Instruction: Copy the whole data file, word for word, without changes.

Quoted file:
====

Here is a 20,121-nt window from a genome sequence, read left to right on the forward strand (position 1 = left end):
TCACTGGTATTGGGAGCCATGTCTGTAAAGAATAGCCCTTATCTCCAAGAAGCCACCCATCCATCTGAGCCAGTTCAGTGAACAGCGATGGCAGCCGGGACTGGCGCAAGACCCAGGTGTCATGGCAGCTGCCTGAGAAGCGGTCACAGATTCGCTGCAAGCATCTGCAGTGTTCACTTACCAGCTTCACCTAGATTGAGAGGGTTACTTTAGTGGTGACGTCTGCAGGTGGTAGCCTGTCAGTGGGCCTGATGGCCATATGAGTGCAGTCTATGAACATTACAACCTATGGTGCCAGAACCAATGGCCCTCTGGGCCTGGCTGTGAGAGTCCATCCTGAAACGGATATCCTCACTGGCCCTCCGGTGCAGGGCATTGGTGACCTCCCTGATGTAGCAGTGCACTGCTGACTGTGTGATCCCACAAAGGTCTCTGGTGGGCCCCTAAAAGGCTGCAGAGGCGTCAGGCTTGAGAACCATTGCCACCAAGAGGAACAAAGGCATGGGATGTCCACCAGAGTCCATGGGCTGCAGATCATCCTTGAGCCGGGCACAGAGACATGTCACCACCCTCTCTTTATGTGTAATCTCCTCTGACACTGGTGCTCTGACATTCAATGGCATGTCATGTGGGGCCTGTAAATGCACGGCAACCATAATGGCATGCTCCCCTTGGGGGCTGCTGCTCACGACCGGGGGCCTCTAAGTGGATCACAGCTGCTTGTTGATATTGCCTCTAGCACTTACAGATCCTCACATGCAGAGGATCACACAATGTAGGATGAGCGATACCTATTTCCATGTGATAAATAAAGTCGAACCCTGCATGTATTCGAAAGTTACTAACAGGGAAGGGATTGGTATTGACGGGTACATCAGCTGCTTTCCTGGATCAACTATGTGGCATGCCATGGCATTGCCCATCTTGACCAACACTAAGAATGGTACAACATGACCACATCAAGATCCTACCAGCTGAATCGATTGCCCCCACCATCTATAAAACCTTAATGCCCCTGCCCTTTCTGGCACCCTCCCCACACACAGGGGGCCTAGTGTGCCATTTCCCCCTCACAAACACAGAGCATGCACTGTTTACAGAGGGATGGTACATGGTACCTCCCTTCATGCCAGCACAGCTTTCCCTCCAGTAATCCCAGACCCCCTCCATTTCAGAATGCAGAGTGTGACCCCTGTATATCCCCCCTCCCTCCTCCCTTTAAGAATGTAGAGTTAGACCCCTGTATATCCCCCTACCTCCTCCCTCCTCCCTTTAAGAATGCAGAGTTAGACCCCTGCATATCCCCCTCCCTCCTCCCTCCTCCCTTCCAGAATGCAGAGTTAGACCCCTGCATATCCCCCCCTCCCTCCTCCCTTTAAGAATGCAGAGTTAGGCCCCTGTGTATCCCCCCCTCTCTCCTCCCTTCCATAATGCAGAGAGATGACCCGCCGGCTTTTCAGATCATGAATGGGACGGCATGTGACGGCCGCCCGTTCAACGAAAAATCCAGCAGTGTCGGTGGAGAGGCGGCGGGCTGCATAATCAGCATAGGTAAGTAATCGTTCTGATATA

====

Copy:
Here is a 20,121-nt window from a genome sequence, read left to right on the forward strand (position 1 = left end):
TCACTGGTATTGGGAGCCATGTCTGTAAAGAATAGCCCTTATCTCCAAGAAGCCACCCATCCATCTGAGCCAGTTCAGTGAACAGCGATGGCAGCCGGGACTGGCGCAAGACCCAGGTGTCATGGCAGCTGCCTGAGAAGCGGTCACAGATTCGCTGCAAGCATCTGCAGTGTTCACTTACCAGCTTCACCTAGATTGAGAGGGTTACTTTAGTGGTGACGTCTGCAGGTGGTAGCCTGTCAGTGGGCCTGATGGCCATATGAGTGCAGTCTATGAACATTACAACCTATGGTGCCAGAACCAATGGCCCTCTGGGCCTGGCTGTGAGAGTCCATCCTGAAACGGATATCCTCACTGGCCCTCCGGTGCAGGGCATTGGTGACCTCCCTGATGTAGCAGTGCACTGCTGACTGTGTGATCCCACAAAGGTCTCTGGTGGGCCCCTAAAAGGCTGCAGAGGCGTCAGGCTTGAGAACCATTGCCACCAAGAGGAACAAAGGCATGGGATGTCCACCAGAGTCCATGGGCTGCAGATCATCCTTGAGCCGGGCACAGAGACATGTCACCACCCTCTCTTTATGTGTAATCTCCTCTGACACTGGTGCTCTGACATTCAATGGCATGTCATGTGGGGCCTGTAAATGCACGGCAACCATAATGGCATGCTCCCCTTGGGGGCTGCTGCTCACGACCGGGGGCCTCTAAGTGGATCACAGCTGCTTGTTGATATTGCCTCTAGCACTTACAGATCCTCACATGCAGAGGATCACACAATGTAGGATGAGCGATACCTATTTCCATGTGATAAATAAAGTCGAACCCTGCATGTATTCGAAAGTTACTAACAGGGAAGGGATTGGTATTGACGGGTACATCAGCTGCTTTCCTGGATCAACTATGTGGCATGCCATGGCATTGCCCATCTTGACCAACACTAAGAATGGTACAACATGACCACATCAAGATCCTACCAGCTGAATCGATTGCCCCCACCATCTATAAAACCTTAATGCCCCTGCCCTTTCTGGCACCCTCCCCACACACAGGGGGCCTAGTGTGCCATTTCCCCCTCACAAACACAGAGCATGCACTGTTTACAGAGGGATGGTACATGGTACCTCCCTTCATGCCAGCACAGCTTTCCCTCCAGTAATCCCAGACCCCCTCCATTTCAGAATGCAGAGTGTGACCCCTGTATATCCCCCCTCCCTCCTCCCTTTAAGAATGTAGAGTTAGACCCCTGTATATCCCCCTACCTCCTCCCTCCTCCCTTTAAGAATGCAGAGTTAGACCCCTGCATATCCCCCTCCCTCCTCCCTCCTCCCTTCCAGAATGCAGAGTTAGACCCCTGCATATCCCCCCCTCCCTCCTCCCTTTAAGAATGCAGAGTTAGGCCCCTGTGTATCCCCCCCTCTCTCCTCCCTTCCATAATGCAGAGAGATGACCCGCCGGCTTTTCAGATCATGAATGGGACGGCATGTGACGGCCGCCCGTTCAACGAAAAATCCAGCAGTGTCGGTGGAGAGGCGGCGGGCTGCATAATCAGCATAGGTAAGTAATCGTTCTGATATA